Therefore, the most likely reason Animal is drawing in the masses is because it reflects our own prejudices against women and our obsession with strong, albeit toxic and chauvinist, yet successful men. A woman is only as good as the kind of wife, daughter, sister, or mother she is to her family, and in her ability to sacrifice, to keep the man pleasured and happy.

A lobby of the urban elite have spoken and written against the movie, calling it out for its misogyny, but how does that matter? Their reviews are likely to echo within their chambers, while the producers will laugh all the way to the bank.

EXPOSING INDIAN SOCIETY’S UGLY HYPOCRISY: The success of Animal holds a mirror to the ugly hypocrisy within our society, wherein we love to talk about women’s empowerment while being inherently sexist and misogynist. The truth is that we live in a patriarchal society, and while some of us understand the intricacies of dysfunctional and toxic relationships, to most of us, these are not just familiar, but normal. That is why hitting children and degrading and disrespecting women is not something that raises a red flag for most. And that, to me, is the real issue here!

Here’s a film that confidently shows women as mere objects to be manipulated, used and discarded, while hating them, ridiculing them and kicking down any iota of the feminist idea of equality. As the movie tells you, unapologetically, that “It’s a man’s world, after all!”

Women aren’t just conditioned to think that this treatment of them is okay, but in many cases, they are enablers. Violence is considered a perfectly fine way to deal with wayward daughters in law and women who need to be ‘shown their place’. As the ninth-most dangerous country for women, India ranks fifth for intimate partner violence, which is 37.2%. About 45% of Indian women surveyed agreed that a husband or partner is justified in beating their wife or partner under certain circumstances.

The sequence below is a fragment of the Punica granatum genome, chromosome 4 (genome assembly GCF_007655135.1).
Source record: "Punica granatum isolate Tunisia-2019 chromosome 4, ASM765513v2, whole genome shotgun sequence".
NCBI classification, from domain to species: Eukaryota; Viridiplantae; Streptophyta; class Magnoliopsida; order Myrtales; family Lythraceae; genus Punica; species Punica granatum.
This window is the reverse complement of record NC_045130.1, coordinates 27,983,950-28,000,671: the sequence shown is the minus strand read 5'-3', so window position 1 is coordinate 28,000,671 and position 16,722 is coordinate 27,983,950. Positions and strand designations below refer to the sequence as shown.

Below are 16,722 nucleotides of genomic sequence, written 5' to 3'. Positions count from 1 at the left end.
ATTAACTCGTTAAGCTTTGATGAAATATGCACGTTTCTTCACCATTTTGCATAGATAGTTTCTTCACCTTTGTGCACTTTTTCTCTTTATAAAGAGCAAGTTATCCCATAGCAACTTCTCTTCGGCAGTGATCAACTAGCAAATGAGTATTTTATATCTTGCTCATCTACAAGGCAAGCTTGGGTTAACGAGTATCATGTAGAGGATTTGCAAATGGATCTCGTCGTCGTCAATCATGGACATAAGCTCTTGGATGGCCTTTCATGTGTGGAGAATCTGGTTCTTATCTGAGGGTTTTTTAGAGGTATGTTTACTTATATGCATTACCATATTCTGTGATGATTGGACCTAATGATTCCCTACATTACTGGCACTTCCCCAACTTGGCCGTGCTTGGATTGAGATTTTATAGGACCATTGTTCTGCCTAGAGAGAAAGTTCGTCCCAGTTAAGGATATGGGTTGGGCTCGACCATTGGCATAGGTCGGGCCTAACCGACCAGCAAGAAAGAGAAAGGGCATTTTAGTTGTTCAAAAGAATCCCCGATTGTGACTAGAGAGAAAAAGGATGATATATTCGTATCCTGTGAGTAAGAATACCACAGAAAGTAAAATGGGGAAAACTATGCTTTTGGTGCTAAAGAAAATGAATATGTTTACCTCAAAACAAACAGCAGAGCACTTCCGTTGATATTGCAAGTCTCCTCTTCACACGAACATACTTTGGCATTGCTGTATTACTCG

India continues to be one of only 32 countries where marital rape is legal. A few days back, the Allahabad High Court noted that there is no criminal penalty for marital rape when the wife is 18 years of age or older. While the case against Marital Rape was being heard in the Supreme Court, Nageshwar Rao, who served as director of the Central Bureau of Investigation (CBI) had written in 2022, “What’s the purpose of marriage at all if husband was to be sent to jail for sex against his wife’s wish, doesn’t it destroy family, ruin children and break their marriage?” He went on to say that a system where this happens is “anti-civilizational” justifying a wife’s rape. Erstwhile Chief Justice of India, SA Bobde’s observation in March 2021, on a plea filed by a man accused of rape by a woman who was in a relationship with him for two years, was “however brutal the husband is...when two people [are] living as husband and wife...can sexual intercourse between them be called rape?” In fact, the Chief Justice of India had asked a government employee if he would marry the woman who had accused him of repeatedly raping her. And to top it all, our government continues to support the exception in the Rape Law for Marital rape while citing the Indian society’s view of “Marriage Sanctity”!

Not surprisingly, there is a marital rape scene in Animal and the actress who enacted it defended it by saying that the character “couldn’t think straight” due to his brother’s death, thus justifying it. In fact, the said character violates “three” of his wives, who continue to be with him. And this, mind you, is not the worst that’s shown in this film!